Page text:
DG : Junior Firpo (Leeds)
Adjusting to life in England under Marcelo Bielsa is a challenge that raises eyebrows for any new player, so when your first few weeks at the club are marked both by the capture of Covid and then the injury of four, it is not. Perhaps not surprisingly, Firpo found it to be such a struggle to settle down at a new club with new tactics, with scoring the men proving particularly taxing.

CM : Saul Niguez (Chelsea)
It looked like a very shrewd deal when Chelsea rushed in on deadline day. Turned out to be just another example of how we can all go wrong on this silly day. The main contribution of a Chelsea shirt so far has been a constant reminder of just how good Jorginho really is.

CM : Joe Willock (Newcastle)
Last season, on loan: eight goals in 14 games to catapult Newcastle out of relegation danger and move up the rankings.

This season, on a permanent: no goal in 12 games like Newcastle plunge into grim relegation plunge this could have serious consequences for everyone.

AD : Jadon Sancho (Manchester United)
Of all the players on this list, this is the one that you are most sure will be doing soon. He’s just too good not to, sure. But his first few months at Old Trafford certainly didn’t go as planned. There are few more damning indictments of Ole Gunnar Solskjaer’s reign than him finally getting his hands on the player United had pursued to the exclusion of everyone else for so long, without having the first idea of what to do with his shiny new toy.

AM : Léon Bailey (Aston Villa)
Injury played a role, but the Jamaican’s debut remains disappointing, especially after such an impressive 2019/20 in the Bundesliga with Bayer Leverkusen.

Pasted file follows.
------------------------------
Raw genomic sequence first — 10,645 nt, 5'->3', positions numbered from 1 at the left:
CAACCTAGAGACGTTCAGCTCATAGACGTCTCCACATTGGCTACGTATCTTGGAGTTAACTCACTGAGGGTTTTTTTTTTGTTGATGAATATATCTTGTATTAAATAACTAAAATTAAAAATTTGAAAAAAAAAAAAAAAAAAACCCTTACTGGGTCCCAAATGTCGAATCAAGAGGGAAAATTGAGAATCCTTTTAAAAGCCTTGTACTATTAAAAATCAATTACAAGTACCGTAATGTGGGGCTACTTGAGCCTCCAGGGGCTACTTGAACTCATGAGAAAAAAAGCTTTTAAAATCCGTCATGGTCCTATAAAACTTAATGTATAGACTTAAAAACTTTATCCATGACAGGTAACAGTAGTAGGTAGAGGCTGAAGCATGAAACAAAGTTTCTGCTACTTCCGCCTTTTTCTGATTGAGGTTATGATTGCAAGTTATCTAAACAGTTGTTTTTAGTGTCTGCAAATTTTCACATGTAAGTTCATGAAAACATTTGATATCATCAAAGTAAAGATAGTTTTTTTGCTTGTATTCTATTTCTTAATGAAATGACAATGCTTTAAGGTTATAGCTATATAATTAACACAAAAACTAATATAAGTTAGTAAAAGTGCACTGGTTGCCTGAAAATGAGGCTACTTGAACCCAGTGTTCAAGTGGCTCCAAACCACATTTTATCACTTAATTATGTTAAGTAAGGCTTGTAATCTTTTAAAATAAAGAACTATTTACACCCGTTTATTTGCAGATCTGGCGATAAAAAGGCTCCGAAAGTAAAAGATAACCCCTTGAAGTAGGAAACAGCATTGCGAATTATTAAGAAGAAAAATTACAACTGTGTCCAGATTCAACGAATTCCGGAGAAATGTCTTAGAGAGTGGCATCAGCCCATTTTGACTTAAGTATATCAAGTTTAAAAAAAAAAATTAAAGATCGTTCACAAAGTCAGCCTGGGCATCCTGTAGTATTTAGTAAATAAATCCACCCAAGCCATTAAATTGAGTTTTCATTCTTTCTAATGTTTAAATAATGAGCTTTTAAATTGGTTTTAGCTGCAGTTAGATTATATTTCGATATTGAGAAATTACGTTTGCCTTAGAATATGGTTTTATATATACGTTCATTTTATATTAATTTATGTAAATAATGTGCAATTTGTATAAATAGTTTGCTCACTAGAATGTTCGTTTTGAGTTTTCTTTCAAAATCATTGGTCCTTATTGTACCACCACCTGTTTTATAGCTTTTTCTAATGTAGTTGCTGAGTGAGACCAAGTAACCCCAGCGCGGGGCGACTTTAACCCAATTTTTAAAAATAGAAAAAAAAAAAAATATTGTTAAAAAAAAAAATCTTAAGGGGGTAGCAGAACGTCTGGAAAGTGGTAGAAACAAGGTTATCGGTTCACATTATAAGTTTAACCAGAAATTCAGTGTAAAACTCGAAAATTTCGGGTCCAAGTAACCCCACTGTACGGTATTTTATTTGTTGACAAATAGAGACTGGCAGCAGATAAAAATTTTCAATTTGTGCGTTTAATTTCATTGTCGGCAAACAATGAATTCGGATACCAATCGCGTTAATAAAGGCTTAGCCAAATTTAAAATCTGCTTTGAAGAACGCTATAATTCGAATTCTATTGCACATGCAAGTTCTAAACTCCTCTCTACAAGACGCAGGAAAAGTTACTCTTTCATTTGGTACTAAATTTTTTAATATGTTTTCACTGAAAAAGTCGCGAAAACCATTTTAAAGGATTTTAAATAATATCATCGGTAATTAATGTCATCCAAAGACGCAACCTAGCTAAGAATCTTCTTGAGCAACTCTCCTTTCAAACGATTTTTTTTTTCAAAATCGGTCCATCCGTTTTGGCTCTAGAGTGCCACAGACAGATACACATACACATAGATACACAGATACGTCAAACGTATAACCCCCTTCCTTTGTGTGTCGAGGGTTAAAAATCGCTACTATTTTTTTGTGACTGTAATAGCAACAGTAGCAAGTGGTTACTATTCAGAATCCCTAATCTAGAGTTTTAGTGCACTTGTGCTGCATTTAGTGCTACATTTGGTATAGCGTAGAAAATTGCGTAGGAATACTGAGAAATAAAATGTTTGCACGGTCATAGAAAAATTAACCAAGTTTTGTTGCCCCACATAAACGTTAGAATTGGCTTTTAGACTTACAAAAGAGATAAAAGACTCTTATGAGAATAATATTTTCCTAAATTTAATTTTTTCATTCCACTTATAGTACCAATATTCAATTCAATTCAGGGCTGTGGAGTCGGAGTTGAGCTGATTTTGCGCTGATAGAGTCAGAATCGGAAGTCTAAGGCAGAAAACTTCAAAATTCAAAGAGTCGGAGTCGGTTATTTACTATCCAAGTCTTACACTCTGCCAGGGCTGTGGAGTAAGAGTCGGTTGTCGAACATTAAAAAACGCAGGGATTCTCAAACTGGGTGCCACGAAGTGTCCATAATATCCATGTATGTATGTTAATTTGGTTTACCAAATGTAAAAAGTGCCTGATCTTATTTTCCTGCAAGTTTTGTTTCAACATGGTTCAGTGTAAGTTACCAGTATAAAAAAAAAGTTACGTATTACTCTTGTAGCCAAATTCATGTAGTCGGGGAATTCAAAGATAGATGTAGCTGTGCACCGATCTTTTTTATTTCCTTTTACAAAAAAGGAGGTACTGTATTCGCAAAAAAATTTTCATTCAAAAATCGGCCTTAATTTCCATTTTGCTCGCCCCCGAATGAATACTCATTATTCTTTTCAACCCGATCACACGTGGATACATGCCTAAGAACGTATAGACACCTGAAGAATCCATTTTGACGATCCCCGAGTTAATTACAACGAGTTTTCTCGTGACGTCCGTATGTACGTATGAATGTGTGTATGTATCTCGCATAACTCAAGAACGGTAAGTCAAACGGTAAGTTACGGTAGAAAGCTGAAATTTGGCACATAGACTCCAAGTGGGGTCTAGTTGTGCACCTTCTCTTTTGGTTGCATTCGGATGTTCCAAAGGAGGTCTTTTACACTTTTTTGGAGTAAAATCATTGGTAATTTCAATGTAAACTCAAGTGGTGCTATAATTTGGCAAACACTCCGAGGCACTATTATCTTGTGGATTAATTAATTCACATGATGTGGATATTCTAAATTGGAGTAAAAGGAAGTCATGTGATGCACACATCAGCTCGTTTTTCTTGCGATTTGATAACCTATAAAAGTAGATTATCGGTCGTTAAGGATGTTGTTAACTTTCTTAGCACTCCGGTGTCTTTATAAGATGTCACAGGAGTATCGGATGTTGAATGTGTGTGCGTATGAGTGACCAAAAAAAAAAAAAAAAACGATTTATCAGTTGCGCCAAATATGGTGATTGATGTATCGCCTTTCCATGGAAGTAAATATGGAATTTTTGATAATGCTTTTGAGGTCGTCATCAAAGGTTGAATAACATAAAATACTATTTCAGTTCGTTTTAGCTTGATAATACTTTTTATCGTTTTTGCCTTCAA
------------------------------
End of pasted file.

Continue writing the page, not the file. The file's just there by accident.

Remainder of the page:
AG : Bryan Gil (Tottenham)
Has time on its side, could well come, bags of talent, etc. And so on. Has offered little at the Europa Conference or a handful of brief Premier League outings to suggest he is set to bust English football. He’s precisely the kind of player who could come alive at any moment or hit an unbearable purple spot of goals and assists. But for now he just looks like a little boy lost under his Beatles barnet and to top it off the Spurs have given a lot of money and the People’s Sh * thouse himself Erik Lamela to bring Bryan here. So far it’s been a dumb exchange, with Lamela for her part enjoying rare time in Spain as a very efficient super submarine for Seville.

CF : Romelu Lukaku (Chelsea)
Look, it’s not like he’s been absolutely horrible or anything, but since defeating Arsenal in their first game at Chelsea it really didn’t seem to happen for Lukaku. After spending all that money – and that’s understandable given Lukaku’s record and pedigree – Chelsea look like a better team without him, letting all of their smart little players go and be small and smart, than they do with him. This is sub-optimal for someone costing nine digits.